Iran is a country of many contradictions. You have have heard that before. Unrelated men and women aren't allowed to mingle freely, yet they find a way to do so. Women are required to cover their hair, but many cover it in a way that becomes a fashion statement. There are many others. Here's another contradiction: Iranian officials — including the President Hassan Rouhani and foreign minister Javad Zarif — are frequent users of social media. Yet Iranian citizens are officially banned from signing up.
In a room in which journalists were outnumbered by security agents and paramilitary fighters, the tall Iranian commander stood and issued his judgment. “Our ideology will not be undermined by some negotiations,” Mohammad Reza Naqdi, the hard-line head of the paramilitary Basij force, told the selected group of reporters in a gathering days before Iran signed an interim nuclear agreement with the United States and other world powers.
The interim deal concluded on November 24th between six world powers and Iran is much better than its many critics allow. In return for six months of “limited, temporary…and reversible” relief from some international sanctions, Iran has said it will not just freeze its progress towards a possible nuclear bomb, but actually take a few steps back. This, too, is limited, temporary and reversible; nothing is being decommissioned, and six months is a short time.
One hundred days into his first term as Iran’s president, Hassan Rouhani offered an upbeat progress report to the country Tuesday, two days after a nuclear deal with world powers gave his young administration a much-needed boost. “We pride ourselves on being accountable to our people,” Rouhani said at the start of a live television question-and-answer session in which he outlined his administration’s handling of Iran’s domestic and foreign affairs since taking power in August.
Back in June, Iran’s presidential elections had a surprise winner: reformer Hassan Rouhani. Western-educated, Rouhani took to Twitter to express his more favorable views of the U.S. He even suggested he was open to a new approach on the nuclear issue. Rouhani’s attitude (and his openness about it on public forums like Twitter) eased US-Iran relations.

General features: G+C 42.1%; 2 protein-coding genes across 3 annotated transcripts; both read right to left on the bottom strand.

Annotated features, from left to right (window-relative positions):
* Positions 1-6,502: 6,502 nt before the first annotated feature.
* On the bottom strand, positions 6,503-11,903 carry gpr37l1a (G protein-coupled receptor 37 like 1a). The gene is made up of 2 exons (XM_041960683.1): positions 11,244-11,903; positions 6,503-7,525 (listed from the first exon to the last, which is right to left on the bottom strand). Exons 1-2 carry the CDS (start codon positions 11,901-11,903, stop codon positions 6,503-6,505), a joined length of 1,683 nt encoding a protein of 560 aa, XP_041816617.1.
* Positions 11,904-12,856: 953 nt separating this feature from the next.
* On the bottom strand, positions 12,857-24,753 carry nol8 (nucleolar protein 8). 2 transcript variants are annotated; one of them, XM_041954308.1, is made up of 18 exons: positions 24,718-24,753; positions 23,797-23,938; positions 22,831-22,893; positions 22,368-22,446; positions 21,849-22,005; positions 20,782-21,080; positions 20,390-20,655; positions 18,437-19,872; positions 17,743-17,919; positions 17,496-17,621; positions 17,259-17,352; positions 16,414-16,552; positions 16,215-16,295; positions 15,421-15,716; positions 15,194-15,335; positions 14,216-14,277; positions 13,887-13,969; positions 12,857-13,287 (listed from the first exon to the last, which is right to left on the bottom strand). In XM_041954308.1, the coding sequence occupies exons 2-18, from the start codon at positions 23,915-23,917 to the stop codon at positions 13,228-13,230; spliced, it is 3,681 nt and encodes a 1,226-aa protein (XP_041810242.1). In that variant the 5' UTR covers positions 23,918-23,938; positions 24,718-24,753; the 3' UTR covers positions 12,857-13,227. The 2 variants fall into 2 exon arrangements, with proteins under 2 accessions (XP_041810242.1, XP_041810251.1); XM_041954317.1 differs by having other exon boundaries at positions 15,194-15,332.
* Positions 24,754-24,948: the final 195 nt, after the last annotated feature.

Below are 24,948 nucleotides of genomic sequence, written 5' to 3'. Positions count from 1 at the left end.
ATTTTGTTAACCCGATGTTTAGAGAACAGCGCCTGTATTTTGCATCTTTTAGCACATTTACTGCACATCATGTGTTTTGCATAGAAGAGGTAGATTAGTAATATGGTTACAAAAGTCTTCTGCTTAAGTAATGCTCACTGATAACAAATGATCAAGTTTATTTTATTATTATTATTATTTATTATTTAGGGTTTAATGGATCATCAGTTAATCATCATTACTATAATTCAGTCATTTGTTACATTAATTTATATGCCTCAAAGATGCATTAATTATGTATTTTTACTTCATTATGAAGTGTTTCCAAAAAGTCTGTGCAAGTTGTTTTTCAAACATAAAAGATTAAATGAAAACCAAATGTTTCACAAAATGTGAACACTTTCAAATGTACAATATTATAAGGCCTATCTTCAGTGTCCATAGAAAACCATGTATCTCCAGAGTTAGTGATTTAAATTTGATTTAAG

There were high expectations after President Obama and Iran’s president, Hassan Rouhani, talked on the phone in late September. Those hoping for a diplomatic resolution to the nuclear standoff were excited that a breakthrough was imminent; meanwhile, some American allies, like Israel and Saudi Arabia, expressed deep skepticism over a potential American rapprochement with Iran.
On Monday, over 10,000 Iranians protested outside the U.S. Embassy in Tehran. World News reports the disruption occurred due to the anniversary of the 1979 seizure of the building, which permanently severed ties with the country and the U.S. Fifty-two hostages were taken captive in Iranian hostage crisis that lasted 444 days.
Soft on the outside, hard on the inside. That may be the best way to describe the often startling contrast between Iran's current foreign and domestic policies. Since taking office in August, President Hassan Rohani has won widespread praise for showing greater flexibility in nuclear talks with the international community.